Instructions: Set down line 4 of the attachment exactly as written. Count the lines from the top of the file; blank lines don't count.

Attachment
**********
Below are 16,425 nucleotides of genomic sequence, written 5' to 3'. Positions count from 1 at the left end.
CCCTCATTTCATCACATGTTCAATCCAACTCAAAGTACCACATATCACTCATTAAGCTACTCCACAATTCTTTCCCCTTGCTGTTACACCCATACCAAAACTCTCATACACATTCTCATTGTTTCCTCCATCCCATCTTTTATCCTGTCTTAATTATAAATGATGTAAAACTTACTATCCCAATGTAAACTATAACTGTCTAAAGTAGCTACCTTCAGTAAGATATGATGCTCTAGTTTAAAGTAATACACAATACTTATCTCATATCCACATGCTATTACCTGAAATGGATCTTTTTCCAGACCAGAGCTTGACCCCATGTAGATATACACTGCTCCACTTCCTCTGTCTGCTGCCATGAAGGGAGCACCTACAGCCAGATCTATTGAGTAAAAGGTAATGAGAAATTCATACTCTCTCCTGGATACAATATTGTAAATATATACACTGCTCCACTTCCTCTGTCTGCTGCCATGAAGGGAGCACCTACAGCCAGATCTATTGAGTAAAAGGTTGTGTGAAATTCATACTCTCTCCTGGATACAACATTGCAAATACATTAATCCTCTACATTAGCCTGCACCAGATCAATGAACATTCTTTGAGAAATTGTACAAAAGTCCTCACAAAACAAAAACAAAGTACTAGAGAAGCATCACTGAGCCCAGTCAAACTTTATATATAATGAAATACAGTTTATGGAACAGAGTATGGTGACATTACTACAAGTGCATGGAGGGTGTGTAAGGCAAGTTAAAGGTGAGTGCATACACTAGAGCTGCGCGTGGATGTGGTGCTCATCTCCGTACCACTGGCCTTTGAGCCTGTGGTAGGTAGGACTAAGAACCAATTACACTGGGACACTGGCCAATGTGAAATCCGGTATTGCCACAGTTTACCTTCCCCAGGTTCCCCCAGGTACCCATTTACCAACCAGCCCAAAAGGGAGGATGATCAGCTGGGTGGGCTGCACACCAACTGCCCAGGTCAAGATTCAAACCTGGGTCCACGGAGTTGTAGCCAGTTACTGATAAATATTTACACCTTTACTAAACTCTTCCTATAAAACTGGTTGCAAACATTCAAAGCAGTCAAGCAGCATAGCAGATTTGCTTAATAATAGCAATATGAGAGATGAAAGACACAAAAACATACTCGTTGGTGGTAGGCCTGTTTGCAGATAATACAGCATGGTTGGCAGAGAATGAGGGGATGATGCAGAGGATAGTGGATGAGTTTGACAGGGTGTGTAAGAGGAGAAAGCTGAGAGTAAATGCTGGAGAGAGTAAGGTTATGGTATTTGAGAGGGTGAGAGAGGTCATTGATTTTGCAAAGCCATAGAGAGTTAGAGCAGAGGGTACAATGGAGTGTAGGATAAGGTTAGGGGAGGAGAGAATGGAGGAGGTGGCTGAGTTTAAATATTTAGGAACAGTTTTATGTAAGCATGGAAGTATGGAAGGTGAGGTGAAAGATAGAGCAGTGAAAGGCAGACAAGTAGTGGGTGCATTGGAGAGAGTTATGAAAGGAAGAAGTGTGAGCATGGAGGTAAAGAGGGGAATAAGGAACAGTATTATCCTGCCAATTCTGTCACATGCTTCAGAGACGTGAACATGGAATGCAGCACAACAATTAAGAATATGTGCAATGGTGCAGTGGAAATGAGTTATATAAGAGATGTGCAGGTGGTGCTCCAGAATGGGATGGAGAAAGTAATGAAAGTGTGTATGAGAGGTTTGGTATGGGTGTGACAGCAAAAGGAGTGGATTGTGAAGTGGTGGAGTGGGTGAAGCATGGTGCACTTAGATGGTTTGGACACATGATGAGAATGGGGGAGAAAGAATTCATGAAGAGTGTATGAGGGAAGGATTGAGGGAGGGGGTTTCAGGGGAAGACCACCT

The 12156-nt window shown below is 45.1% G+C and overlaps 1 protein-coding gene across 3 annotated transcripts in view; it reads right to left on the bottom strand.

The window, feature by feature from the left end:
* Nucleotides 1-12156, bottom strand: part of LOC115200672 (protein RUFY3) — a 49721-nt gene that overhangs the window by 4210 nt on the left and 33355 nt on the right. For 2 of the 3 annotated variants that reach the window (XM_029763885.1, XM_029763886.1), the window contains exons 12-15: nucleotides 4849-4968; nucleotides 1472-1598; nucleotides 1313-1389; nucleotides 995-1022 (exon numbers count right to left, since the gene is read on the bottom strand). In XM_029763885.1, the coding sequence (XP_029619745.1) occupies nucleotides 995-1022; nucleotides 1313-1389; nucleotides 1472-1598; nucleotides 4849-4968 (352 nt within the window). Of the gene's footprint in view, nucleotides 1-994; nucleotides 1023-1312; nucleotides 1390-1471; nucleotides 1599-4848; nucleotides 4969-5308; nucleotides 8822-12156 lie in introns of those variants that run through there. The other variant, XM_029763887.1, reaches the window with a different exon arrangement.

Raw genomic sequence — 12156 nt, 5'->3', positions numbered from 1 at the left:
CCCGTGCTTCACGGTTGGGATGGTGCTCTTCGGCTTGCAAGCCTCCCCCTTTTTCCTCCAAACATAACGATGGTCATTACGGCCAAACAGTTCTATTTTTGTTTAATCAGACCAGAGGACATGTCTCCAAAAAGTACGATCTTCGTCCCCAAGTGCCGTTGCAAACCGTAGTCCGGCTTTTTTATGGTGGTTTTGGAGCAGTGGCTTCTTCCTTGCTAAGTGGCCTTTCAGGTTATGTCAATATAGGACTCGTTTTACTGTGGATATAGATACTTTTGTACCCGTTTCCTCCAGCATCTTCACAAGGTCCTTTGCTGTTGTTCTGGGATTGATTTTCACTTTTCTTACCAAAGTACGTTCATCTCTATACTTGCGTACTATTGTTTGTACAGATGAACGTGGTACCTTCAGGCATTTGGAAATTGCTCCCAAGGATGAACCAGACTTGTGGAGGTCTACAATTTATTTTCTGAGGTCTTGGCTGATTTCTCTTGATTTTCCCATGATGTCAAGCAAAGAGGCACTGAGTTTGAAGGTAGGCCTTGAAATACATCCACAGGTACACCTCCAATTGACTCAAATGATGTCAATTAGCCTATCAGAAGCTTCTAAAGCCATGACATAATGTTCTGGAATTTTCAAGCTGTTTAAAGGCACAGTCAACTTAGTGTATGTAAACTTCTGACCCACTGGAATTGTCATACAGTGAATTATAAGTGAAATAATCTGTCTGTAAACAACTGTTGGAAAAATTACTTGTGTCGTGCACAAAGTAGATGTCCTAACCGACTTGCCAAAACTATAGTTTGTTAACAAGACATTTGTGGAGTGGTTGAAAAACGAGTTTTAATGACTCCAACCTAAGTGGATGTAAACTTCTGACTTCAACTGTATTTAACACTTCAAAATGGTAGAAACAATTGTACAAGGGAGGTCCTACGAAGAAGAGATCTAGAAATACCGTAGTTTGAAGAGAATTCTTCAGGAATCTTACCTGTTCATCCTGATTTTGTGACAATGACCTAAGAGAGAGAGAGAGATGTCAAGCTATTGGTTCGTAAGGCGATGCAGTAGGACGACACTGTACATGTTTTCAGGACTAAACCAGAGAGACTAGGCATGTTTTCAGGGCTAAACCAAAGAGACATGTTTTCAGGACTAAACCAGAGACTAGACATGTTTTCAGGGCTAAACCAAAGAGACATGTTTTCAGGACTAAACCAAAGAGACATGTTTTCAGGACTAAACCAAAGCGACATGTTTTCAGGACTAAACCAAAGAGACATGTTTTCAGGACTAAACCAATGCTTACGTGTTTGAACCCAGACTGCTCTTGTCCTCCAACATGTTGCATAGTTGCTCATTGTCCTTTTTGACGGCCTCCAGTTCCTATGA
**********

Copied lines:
The window, feature by feature from the left end: